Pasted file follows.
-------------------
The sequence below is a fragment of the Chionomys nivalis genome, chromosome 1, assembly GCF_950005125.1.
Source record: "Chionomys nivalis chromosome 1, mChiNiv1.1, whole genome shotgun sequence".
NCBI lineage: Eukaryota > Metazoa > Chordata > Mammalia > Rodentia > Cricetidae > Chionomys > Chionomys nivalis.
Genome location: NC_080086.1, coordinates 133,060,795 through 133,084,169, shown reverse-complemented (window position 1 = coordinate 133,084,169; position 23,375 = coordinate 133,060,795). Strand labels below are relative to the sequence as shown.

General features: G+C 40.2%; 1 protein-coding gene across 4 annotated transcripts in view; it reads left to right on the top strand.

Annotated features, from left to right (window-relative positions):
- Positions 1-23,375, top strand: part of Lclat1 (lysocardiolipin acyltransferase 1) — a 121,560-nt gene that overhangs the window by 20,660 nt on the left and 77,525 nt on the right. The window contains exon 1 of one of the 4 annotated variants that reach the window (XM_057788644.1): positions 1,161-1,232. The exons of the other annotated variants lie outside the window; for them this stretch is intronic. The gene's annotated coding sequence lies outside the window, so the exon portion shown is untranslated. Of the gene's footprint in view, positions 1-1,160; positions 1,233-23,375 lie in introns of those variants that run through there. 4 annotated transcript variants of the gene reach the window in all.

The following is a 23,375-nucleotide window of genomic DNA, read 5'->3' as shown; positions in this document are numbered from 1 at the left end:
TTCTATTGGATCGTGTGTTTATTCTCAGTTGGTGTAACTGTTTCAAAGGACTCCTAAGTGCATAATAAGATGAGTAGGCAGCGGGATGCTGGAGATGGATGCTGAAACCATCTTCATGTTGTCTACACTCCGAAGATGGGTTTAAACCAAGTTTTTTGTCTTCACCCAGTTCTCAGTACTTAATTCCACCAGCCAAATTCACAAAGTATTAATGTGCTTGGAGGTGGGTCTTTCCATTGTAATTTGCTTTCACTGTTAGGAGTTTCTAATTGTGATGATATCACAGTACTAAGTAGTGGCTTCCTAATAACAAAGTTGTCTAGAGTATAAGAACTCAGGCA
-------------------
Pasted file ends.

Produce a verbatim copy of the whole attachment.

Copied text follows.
The sequence below is a fragment of the Chionomys nivalis genome, chromosome 1, assembly GCF_950005125.1.
Source record: "Chionomys nivalis chromosome 1, mChiNiv1.1, whole genome shotgun sequence".
NCBI lineage: Eukaryota > Metazoa > Chordata > Mammalia > Rodentia > Cricetidae > Chionomys > Chionomys nivalis.
Genome location: NC_080086.1, coordinates 133,060,795 through 133,084,169, shown reverse-complemented (window position 1 = coordinate 133,084,169; position 23,375 = coordinate 133,060,795). Strand labels below are relative to the sequence as shown.

General features: G+C 40.2%; 1 protein-coding gene across 4 annotated transcripts in view; it reads left to right on the top strand.

Annotated features, from left to right (window-relative positions):
- Positions 1-23,375, top strand: part of Lclat1 (lysocardiolipin acyltransferase 1) — a 121,560-nt gene that overhangs the window by 20,660 nt on the left and 77,525 nt on the right. The window contains exon 1 of one of the 4 annotated variants that reach the window (XM_057788644.1): positions 1,161-1,232. The exons of the other annotated variants lie outside the window; for them this stretch is intronic. The gene's annotated coding sequence lies outside the window, so the exon portion shown is untranslated. Of the gene's footprint in view, positions 1-1,160; positions 1,233-23,375 lie in introns of those variants that run through there. 4 annotated transcript variants of the gene reach the window in all.

The following is a 23,375-nucleotide window of genomic DNA, read 5'->3' as shown; positions in this document are numbered from 1 at the left end:
TTCTATTGGATCGTGTGTTTATTCTCAGTTGGTGTAACTGTTTCAAAGGACTCCTAAGTGCATAATAAGATGAGTAGGCAGCGGGATGCTGGAGATGGATGCTGAAACCATCTTCATGTTGTCTACACTCCGAAGATGGGTTTAAACCAAGTTTTTTGTCTTCACCCAGTTCTCAGTACTTAATTCCACCAGCCAAATTCACAAAGTATTAATGTGCTTGGAGGTGGGTCTTTCCATTGTAATTTGCTTTCACTGTTAGGAGTTTCTAATTGTGATGATATCACAGTACTAAGTAGTGGCTTCCTAATAACAAAGTTGTCTAGAGTATAAGAACTCAGGCA